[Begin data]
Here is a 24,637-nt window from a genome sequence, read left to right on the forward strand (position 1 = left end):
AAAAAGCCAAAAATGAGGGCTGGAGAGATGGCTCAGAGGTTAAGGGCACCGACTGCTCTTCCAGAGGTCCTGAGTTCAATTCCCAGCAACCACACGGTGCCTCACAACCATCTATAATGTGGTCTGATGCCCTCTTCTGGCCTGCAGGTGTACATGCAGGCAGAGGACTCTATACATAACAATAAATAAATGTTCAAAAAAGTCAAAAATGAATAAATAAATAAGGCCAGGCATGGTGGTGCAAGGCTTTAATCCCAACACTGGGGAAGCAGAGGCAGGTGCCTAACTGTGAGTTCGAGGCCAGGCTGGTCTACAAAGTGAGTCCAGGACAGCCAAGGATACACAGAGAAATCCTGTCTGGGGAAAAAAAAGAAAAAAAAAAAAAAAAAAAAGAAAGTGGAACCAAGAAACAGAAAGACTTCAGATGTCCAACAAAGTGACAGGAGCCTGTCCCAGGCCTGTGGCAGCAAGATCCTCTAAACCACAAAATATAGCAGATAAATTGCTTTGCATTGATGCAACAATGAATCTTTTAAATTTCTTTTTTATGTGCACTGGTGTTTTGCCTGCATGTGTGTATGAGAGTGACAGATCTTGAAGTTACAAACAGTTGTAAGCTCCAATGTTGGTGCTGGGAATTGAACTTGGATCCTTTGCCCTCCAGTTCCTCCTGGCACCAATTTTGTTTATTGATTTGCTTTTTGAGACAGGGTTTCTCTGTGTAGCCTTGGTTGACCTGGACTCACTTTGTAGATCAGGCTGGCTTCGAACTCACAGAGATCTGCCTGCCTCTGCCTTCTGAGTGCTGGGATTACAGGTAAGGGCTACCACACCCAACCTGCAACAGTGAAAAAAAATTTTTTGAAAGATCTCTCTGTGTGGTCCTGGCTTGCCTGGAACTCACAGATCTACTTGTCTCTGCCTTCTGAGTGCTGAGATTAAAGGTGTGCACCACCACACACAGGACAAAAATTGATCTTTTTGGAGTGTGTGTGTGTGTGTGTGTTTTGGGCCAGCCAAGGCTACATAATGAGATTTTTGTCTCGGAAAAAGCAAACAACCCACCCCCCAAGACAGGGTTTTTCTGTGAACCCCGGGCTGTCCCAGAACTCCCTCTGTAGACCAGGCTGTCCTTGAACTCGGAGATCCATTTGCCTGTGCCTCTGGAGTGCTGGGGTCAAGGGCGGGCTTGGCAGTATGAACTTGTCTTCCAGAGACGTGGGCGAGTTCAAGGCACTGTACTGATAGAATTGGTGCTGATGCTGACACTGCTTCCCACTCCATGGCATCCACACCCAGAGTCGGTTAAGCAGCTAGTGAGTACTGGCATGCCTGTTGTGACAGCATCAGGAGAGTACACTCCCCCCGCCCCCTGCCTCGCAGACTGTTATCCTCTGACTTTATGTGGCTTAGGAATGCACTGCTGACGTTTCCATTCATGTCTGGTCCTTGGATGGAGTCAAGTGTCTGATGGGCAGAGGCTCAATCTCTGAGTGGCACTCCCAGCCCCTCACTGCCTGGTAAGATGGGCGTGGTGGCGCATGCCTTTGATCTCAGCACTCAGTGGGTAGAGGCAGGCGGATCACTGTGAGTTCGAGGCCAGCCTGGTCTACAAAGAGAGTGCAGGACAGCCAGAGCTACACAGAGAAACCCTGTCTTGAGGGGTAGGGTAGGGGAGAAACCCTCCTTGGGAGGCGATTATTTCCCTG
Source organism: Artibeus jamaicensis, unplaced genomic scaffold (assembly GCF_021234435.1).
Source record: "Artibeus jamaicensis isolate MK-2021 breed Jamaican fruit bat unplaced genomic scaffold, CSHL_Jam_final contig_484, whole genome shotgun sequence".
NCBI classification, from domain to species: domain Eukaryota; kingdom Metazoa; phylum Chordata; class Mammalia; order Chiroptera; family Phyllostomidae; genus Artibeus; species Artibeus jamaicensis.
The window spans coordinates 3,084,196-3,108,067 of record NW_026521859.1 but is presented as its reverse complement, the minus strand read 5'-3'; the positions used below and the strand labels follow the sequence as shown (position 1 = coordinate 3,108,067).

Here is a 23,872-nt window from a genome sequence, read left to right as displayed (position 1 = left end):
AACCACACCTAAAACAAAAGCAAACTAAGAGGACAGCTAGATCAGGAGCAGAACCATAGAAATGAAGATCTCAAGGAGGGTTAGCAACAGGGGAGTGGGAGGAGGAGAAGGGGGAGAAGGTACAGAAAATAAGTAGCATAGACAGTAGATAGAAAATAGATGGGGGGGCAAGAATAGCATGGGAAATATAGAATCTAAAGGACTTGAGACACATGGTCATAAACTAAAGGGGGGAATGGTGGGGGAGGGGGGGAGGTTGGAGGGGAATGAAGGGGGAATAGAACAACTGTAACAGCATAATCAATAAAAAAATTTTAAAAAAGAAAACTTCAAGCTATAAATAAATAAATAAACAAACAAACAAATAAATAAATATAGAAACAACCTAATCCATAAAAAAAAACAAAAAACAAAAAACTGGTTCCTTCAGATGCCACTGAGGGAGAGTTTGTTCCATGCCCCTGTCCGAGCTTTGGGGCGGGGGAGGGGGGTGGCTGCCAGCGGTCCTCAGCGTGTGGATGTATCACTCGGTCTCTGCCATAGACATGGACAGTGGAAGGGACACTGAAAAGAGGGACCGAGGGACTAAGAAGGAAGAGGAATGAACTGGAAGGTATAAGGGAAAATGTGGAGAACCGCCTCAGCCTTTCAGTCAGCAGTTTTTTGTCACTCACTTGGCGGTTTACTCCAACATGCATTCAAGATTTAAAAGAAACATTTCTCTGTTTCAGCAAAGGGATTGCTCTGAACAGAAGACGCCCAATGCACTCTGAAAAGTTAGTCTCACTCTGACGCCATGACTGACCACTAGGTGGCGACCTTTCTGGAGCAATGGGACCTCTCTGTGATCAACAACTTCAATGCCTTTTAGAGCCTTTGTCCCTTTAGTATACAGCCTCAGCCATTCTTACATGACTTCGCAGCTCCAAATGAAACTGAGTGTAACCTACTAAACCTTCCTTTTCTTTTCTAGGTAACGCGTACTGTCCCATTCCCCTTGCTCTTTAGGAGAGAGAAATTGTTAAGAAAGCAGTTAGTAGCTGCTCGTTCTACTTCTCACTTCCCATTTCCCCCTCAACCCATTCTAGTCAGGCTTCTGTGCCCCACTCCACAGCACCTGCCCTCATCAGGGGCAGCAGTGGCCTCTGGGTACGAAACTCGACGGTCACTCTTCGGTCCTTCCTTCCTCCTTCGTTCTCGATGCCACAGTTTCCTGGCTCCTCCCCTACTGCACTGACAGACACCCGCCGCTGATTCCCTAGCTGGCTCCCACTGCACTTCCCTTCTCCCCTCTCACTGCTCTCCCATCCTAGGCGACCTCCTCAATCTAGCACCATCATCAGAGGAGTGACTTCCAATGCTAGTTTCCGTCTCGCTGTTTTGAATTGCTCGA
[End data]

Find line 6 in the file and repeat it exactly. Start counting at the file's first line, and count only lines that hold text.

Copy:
The window spans coordinates 3,084,196-3,108,067 of record NW_026521859.1 but is presented as its reverse complement, the minus strand read 5'-3'; the positions used below and the strand labels follow the sequence as shown (position 1 = coordinate 3,108,067).